What is a girl gang film? Well, at the heart of it is the “Bad Girl.” Usually, that means a woman who breaks the rules—or rather, the rules somebody else has made. They can range from homicidal go-go dancers to cliquish high-schoolers and even Birds of Prey, but are all united in sticking it to “The Man.” But for some reason, you still want to be their best friend.
The bad girl trope is often explored within the sexploitation genre, but in the case of more modern hits and reflections, we see empowered women commanding their way to victory with muscle cars, violence, and sex positivity. Most recently, we’ve got Birds of Prey, in which Harley (Margot Robbie) and her kick-arse team of femmes enact justice against the wrongdoers of the world. In fact, they inspired us to navigate what it means to be a bad girl. Here are our picks of some girl gang films you have to check out.
The Craft (1996)
Bad girls can be anything from cliquish high-schoolers to career criminals, but the girl gang in The Craft is composed of a band of witches—in a perfect nod to the goth scene that raged in the ‘90s as well as the soft spot in our hearts for the occult, warmed by telekinesis and spell-casting.
When new girl Sarah (Robin Tunney) comes to school, a group of witches finds the fourth to complete their circle, granting them powers they never had before. With the exception of the one “real” witch (because power has to be hereditary, I guess?), they ultimately power trip their way to ruin, as bad girls attending Catholic schools sometimes do. Blumhouse is currently working on a reboot of The Craft, so we can expect even more entries into the bad girl witch club.
Faster Pussycat! Kill! Kill! (1965)
The archetype of the bad girl is the heart of the Sexploitation Girl Gang sub-genre. But in his contribution, director Russ Meyer—a former Playboy centerfold photographer—may have made a feminist hit. B. Ruby Rich, a famed lesbian film critic, initially wrote off the film in the 1960s as an exploitative skin flick that objectified women, but upon reflection decades later, she dubbed it an empowering film. It’s a cult classic, featuring homicidal go-go dancers using the power of their enormous breasts to fight the patriarchy.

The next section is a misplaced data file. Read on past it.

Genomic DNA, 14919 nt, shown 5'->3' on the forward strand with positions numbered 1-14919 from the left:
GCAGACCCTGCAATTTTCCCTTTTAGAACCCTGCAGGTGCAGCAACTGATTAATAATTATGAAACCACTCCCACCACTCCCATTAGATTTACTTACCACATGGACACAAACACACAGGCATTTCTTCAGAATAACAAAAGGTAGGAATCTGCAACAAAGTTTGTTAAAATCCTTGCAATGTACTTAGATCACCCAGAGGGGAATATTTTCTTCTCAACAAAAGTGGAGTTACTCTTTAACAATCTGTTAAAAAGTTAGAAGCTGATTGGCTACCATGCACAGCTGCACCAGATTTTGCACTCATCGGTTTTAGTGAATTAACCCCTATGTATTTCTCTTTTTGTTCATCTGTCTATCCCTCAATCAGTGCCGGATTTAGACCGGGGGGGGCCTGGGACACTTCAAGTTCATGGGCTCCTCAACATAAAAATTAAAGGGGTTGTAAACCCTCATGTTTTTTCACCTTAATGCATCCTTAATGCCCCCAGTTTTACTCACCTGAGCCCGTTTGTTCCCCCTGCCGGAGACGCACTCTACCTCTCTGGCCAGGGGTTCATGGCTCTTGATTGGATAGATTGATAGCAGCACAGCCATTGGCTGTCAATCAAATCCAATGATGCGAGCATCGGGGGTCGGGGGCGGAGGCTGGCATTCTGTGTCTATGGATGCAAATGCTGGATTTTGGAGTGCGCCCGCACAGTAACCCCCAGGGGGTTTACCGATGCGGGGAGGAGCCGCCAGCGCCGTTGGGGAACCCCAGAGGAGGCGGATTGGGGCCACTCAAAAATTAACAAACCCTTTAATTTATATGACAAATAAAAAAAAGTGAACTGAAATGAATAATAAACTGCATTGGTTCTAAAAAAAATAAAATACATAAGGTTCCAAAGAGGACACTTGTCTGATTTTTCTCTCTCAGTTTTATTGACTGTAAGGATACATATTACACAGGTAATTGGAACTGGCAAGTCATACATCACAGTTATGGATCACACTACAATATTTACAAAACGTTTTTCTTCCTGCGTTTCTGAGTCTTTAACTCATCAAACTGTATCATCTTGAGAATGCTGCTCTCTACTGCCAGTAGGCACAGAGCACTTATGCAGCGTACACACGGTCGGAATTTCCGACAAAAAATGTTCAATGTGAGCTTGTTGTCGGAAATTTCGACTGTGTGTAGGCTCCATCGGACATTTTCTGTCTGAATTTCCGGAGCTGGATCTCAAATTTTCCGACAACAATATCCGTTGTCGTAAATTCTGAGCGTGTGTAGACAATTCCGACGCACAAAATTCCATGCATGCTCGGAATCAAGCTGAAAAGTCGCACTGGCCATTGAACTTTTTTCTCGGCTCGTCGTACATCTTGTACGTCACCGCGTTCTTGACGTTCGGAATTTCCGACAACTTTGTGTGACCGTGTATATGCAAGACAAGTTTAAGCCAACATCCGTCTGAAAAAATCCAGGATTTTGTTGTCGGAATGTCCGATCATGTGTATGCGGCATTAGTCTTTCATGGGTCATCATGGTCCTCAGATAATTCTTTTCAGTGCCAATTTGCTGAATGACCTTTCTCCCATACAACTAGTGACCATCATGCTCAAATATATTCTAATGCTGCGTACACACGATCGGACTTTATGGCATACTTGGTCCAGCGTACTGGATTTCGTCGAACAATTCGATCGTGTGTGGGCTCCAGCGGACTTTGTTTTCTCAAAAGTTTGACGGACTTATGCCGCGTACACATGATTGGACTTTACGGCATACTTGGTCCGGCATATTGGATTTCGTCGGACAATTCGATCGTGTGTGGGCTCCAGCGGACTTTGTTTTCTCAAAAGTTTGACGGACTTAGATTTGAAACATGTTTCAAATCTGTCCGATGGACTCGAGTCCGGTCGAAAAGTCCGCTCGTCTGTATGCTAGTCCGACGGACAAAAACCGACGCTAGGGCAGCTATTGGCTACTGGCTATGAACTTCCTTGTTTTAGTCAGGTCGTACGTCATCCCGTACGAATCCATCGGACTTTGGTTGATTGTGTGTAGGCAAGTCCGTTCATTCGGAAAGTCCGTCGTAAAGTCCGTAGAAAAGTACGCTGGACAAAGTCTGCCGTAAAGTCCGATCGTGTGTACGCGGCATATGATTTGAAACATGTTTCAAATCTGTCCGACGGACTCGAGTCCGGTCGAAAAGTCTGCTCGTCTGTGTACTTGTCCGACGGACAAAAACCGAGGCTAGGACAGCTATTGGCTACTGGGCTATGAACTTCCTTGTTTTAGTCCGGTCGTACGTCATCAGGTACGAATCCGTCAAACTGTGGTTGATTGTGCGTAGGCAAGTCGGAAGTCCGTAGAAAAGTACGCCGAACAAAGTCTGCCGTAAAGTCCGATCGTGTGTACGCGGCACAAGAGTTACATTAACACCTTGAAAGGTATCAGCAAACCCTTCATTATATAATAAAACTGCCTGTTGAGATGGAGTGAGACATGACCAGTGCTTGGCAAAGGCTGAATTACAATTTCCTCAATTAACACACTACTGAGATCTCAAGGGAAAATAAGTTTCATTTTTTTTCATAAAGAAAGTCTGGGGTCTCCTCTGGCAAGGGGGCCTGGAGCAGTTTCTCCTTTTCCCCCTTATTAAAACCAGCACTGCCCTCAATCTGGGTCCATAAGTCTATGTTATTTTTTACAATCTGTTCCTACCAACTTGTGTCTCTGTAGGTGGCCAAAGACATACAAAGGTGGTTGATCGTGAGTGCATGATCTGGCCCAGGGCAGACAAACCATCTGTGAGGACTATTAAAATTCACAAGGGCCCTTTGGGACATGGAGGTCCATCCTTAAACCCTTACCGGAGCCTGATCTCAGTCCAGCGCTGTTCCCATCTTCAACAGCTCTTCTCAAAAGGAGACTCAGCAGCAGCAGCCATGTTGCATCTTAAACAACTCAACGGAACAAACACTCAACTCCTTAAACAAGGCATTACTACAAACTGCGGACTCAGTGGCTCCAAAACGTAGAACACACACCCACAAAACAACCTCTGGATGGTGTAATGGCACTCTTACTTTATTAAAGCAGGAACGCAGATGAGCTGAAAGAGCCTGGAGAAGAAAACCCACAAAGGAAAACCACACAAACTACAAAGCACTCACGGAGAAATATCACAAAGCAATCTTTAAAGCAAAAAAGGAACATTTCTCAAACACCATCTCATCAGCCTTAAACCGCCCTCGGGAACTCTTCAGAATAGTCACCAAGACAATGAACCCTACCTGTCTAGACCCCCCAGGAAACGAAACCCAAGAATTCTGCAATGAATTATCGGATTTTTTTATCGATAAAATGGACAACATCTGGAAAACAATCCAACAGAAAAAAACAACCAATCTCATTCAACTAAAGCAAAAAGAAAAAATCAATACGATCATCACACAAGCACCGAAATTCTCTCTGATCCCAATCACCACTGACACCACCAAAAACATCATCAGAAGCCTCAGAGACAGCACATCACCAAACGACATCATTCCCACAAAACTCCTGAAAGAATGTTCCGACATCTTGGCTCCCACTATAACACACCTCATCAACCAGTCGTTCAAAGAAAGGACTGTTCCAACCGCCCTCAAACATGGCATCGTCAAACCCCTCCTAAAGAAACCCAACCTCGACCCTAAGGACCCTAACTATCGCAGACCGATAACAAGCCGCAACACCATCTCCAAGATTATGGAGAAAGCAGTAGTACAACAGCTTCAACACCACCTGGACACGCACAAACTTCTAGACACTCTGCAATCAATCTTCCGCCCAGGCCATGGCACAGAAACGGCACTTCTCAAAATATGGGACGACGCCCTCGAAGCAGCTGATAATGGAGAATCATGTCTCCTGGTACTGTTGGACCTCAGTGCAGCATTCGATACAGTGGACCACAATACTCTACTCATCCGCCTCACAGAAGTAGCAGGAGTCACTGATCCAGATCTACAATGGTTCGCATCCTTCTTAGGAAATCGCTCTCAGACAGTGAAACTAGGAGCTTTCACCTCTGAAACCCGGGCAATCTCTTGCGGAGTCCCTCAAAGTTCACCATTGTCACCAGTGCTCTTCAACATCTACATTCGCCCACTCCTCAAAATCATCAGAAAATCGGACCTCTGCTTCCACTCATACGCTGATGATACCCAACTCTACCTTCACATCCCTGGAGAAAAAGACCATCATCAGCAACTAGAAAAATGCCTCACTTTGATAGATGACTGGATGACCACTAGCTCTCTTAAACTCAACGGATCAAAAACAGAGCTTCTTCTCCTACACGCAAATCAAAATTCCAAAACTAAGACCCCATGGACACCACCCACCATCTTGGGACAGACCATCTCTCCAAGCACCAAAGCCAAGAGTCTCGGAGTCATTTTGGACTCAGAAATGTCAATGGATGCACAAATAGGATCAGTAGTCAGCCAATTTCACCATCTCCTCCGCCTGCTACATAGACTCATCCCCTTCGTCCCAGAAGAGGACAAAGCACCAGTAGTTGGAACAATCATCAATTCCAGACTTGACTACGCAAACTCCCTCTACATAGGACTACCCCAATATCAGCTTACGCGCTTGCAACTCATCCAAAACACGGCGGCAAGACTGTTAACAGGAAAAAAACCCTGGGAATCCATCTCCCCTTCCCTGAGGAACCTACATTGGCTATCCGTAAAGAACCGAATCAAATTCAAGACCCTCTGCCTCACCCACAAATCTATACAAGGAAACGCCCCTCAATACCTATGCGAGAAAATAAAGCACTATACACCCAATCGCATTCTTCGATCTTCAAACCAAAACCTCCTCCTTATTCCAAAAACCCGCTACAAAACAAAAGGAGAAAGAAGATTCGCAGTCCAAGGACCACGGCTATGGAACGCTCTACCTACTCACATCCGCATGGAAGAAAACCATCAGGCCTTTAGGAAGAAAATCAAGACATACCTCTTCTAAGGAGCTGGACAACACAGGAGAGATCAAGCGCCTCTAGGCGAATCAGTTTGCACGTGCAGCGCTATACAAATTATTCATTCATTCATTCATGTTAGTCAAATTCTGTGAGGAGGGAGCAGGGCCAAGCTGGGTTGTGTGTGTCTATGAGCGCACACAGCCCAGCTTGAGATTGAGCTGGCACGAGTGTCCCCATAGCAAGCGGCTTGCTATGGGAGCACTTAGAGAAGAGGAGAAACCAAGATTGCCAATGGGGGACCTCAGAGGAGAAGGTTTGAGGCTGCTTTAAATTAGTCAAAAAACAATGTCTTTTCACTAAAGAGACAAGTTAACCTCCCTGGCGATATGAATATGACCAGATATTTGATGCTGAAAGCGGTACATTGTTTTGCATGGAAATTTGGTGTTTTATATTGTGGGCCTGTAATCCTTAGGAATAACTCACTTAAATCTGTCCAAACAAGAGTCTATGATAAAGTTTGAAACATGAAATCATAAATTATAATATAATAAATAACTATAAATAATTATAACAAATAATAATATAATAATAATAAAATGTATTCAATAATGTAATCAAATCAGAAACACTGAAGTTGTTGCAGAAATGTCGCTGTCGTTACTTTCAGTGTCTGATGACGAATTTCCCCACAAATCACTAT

Mad Max: Fury Road (2015)
Although not classified as a traditional girl gang flick, Mad Max: Fury Road’s group of female fighters have definitely earned their place in the pantheon. Having escaped sexual slavery and on the run from Immortan Joe, these women start as victims and turn into warriors determined to fight for their freedom at all costs—with the help of Furiosa (Charlize Theron), a gang of motorcycle-riding femme warriors, and of course the titular Mad Max (Tom Hardy). While girl gangs are usually fighting against something, sometimes it’s about fighting for something. Yourself.
Heathers is all about that brilliant new student Veronica who gets recruited into the cool kid group at school creepily known as the Heathers—because they’re literally all named Heather. Yeah, it’s weird. Veronica, who realises she hates these girls, ends up befriending a sociopathic boy named J.D. and before you know it there’s murder, (fake) suicide, power struggles, croquet, and some elaborate plans to eventually get out of trouble.
Death Proof (2015)
In Death Proof, a cold, calculating man uses his gorgeous car to lure in beautiful women, only to then have it become a weapon against his newfound prey. He gets away with it, at first, but then messes with the wrong group of empowered stunt driving women; they save not only themselves but avenge who knows how many others. Of note: The movie was part of the Grindhouse double-feature from Robert Rodriguez and Quentin Tarantino—alongside Planet Terror, which featured Rose McGowan as a go-go dancer who becomes a living weapon after attaching a machine gun to her amputated leg.
Minus some of the trite storylines and occasional pandering to the male gaze, these types of movies can be a fun, wild ride. In the case of the films on our list, and of course Birds of Prey, they can even be empowering.
Birds of Prey arrives in theatres on February 6.